Grigoropoulos was forced to sign papers that were not even translated
Activist: Israelis used bullets, gas, electroshock followed by ‘wretched detention conditions’.
ATHENS- A Greek activist told Tuesday of the moment Israeli troops stormed the ill-fated Gaza-bound aid flotilla, using rubber bullets, tear gas and electroshock weapons to subdue those aboard.
"Israeli troops jumped onto the boat around 0530 on Monday," Michalis Grigoropoulos said of the pre-dawn raid by Israeli forces in international waters that killed nine activists and sparked global outrage.
Grigoropoulos was aboard the Eleftheri Mesogeio, smaller than the lead boat, the Mavi Marmara, which Israeli troops had attacked earlier.
"They fired rubber coated bullets, tear gas and then used electroshock weapons on some activists," he told Skai television shortly after Israel deported him and five compatriots to Athens.
"An hour beforehand, at 0430 local time, we heard gunfire on the Turkish boat Mavi Marmara, the Israelis jumped from helicopters onto the boat," he said.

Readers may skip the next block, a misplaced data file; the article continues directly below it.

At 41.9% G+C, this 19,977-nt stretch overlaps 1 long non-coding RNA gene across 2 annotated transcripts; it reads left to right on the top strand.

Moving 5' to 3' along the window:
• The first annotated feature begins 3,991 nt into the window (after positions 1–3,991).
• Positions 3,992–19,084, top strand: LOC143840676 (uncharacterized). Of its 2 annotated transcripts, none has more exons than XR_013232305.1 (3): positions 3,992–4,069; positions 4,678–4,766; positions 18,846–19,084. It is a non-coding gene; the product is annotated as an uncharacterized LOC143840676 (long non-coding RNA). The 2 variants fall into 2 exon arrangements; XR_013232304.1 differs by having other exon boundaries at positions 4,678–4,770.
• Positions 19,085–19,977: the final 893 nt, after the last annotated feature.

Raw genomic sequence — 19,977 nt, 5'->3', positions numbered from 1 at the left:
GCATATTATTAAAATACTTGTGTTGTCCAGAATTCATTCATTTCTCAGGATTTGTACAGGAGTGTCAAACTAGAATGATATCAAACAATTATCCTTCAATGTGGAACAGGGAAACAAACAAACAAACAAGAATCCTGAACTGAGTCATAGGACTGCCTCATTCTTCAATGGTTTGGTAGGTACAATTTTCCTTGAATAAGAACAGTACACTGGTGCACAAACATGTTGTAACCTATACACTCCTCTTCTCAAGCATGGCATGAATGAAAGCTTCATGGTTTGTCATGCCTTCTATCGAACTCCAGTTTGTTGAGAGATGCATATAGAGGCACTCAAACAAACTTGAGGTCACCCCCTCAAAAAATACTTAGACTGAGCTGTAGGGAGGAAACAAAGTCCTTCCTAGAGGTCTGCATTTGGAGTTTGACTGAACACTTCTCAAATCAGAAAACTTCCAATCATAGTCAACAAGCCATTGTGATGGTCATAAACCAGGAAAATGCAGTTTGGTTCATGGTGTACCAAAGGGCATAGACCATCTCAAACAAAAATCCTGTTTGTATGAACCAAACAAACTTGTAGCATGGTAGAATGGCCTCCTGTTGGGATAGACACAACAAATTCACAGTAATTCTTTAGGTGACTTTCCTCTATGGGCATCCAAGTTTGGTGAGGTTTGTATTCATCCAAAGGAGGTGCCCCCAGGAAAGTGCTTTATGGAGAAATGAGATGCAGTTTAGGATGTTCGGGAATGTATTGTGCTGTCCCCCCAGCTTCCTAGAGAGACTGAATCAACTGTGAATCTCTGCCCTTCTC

Israel is still holding hundreds of the 686 passengers they seized and took back to the Israeli port of Ashdod, where Grigoropoulos said he was kept incommunicado, denied access to a lawyer and made to sign papers he did not understand.
Grigoropoulos criticised "the wretched detention conditions at Ashdod (where) 500 people were packed in together" saying that "two Greek activists were beaten up" there by Israeli police.
"They made me sign papers on my expulsion, without me knowing what was on the papers because I did not have the right to a translator, a lawyer or to communicate with my family," he said.
The Eleftheri Mesogeio’s captain, Zaharias Stilianakis, who was among those returned to Athens, said that "after their assault on the boat, the commandos cut all means of communication."
Another crew member, Aris Papadokostopoulos said that two of the detained Greeks "were beaten because they refused to give their digital fingerprints."
After storming the boat, the troops then "cut all forms of communication," Papadokostopoulos added.
Around 30 pro-Palestinian Greek activists from the flotilla are still being held in Israel.
Activists who have refused to identify themselves have been taken to an Israeli prison.